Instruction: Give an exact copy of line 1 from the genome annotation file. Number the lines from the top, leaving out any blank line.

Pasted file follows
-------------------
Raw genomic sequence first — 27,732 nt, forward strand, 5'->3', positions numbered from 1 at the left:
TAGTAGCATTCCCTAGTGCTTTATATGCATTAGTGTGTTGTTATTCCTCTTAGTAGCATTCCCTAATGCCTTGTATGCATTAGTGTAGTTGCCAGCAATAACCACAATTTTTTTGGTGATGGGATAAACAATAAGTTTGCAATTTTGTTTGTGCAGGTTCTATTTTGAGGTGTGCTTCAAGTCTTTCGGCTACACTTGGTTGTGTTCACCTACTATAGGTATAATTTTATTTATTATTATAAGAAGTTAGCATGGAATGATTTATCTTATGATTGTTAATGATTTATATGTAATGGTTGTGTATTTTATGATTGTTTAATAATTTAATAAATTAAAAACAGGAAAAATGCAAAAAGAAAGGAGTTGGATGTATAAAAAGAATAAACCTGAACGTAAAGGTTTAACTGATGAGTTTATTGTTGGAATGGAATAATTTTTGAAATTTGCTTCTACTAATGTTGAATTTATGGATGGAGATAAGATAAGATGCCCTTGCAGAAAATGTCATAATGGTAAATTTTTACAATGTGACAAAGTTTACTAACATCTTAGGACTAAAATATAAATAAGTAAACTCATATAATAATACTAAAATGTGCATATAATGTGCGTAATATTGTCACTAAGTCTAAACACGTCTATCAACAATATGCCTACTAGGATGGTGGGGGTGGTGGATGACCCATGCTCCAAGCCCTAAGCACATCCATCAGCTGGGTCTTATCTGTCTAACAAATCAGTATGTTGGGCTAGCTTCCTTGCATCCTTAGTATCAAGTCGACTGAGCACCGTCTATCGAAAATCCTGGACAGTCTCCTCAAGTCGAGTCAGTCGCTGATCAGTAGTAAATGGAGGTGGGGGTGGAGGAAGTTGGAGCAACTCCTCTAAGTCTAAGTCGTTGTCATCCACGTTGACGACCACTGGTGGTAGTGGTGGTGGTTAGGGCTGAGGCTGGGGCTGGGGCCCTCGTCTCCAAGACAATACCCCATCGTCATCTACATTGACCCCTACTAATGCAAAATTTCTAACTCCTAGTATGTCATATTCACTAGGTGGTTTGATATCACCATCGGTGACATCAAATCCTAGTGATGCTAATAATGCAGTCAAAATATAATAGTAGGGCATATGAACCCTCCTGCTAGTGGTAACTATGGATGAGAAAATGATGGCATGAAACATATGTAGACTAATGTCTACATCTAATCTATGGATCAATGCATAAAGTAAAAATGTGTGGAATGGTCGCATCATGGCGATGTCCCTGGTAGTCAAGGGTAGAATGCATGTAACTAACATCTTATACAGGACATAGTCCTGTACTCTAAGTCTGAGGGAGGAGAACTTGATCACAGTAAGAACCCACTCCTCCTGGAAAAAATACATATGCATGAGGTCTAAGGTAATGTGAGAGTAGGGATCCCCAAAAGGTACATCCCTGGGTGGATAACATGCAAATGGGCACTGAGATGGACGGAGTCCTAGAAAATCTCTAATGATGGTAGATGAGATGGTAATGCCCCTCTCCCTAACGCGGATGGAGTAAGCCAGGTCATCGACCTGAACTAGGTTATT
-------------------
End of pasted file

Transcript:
Raw genomic sequence first — 27,732 nt, forward strand, 5'->3', positions numbered from 1 at the left: